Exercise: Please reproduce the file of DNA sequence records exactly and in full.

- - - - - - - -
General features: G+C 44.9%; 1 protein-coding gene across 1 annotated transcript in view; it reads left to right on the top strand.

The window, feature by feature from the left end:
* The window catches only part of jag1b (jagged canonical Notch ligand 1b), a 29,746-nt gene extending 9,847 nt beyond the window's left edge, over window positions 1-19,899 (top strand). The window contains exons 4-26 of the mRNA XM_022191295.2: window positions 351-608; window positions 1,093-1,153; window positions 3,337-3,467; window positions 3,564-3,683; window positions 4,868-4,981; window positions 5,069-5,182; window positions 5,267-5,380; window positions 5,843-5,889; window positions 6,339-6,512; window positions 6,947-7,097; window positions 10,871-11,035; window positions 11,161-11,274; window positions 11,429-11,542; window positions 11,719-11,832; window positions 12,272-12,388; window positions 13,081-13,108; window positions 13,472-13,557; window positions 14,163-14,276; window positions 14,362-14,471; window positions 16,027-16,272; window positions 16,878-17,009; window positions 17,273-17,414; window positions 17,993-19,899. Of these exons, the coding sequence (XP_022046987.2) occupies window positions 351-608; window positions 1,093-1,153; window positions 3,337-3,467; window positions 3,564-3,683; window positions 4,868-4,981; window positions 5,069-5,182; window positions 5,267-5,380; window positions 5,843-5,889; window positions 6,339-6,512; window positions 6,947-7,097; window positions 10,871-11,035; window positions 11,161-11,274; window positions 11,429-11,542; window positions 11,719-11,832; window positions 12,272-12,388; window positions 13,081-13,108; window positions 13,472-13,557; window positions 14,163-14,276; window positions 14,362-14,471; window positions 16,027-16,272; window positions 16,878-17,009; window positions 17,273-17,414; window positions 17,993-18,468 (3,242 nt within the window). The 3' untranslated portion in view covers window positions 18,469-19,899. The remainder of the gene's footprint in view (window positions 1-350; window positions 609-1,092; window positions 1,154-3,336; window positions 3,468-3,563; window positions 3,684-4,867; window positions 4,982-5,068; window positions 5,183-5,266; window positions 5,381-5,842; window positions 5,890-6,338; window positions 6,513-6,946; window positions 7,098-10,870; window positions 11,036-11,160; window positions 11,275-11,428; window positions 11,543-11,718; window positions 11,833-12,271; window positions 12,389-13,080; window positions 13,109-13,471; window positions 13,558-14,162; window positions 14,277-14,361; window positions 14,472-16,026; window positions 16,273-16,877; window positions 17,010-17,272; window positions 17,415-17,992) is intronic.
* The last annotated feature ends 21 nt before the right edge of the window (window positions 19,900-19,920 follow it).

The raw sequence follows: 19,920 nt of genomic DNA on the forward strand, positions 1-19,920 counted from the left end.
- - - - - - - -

General features: G+C 44.9%; 1 protein-coding gene across 1 annotated transcript in view; it reads left to right on the top strand.

The window, feature by feature from the left end:
* The window catches only part of jag1b (jagged canonical Notch ligand 1b), a 29,746-nt gene extending 9,847 nt beyond the window's left edge, over window positions 1-19,899 (top strand). The window contains exons 4-26 of the mRNA XM_022191295.2: window positions 351-608; window positions 1,093-1,153; window positions 3,337-3,467; window positions 3,564-3,683; window positions 4,868-4,981; window positions 5,069-5,182; window positions 5,267-5,380; window positions 5,843-5,889; window positions 6,339-6,512; window positions 6,947-7,097; window positions 10,871-11,035; window positions 11,161-11,274; window positions 11,429-11,542; window positions 11,719-11,832; window positions 12,272-12,388; window positions 13,081-13,108; window positions 13,472-13,557; window positions 14,163-14,276; window positions 14,362-14,471; window positions 16,027-16,272; window positions 16,878-17,009; window positions 17,273-17,414; window positions 17,993-19,899. Of these exons, the coding sequence (XP_022046987.2) occupies window positions 351-608; window positions 1,093-1,153; window positions 3,337-3,467; window positions 3,564-3,683; window positions 4,868-4,981; window positions 5,069-5,182; window positions 5,267-5,380; window positions 5,843-5,889; window positions 6,339-6,512; window positions 6,947-7,097; window positions 10,871-11,035; window positions 11,161-11,274; window positions 11,429-11,542; window positions 11,719-11,832; window positions 12,272-12,388; window positions 13,081-13,108; window positions 13,472-13,557; window positions 14,163-14,276; window positions 14,362-14,471; window positions 16,027-16,272; window positions 16,878-17,009; window positions 17,273-17,414; window positions 17,993-18,468 (3,242 nt within the window). The 3' untranslated portion in view covers window positions 18,469-19,899. The remainder of the gene's footprint in view (window positions 1-350; window positions 609-1,092; window positions 1,154-3,336; window positions 3,468-3,563; window positions 3,684-4,867; window positions 4,982-5,068; window positions 5,183-5,266; window positions 5,381-5,842; window positions 5,890-6,338; window positions 6,513-6,946; window positions 7,098-10,870; window positions 11,036-11,160; window positions 11,275-11,428; window positions 11,543-11,718; window positions 11,833-12,271; window positions 12,389-13,080; window positions 13,109-13,471; window positions 13,558-14,162; window positions 14,277-14,361; window positions 14,472-16,026; window positions 16,273-16,877; window positions 17,010-17,272; window positions 17,415-17,992) is intronic.
* The last annotated feature ends 21 nt before the right edge of the window (window positions 19,900-19,920 follow it).

The raw sequence follows: 19,920 nt of genomic DNA on the forward strand, positions 1-19,920 counted from the left end.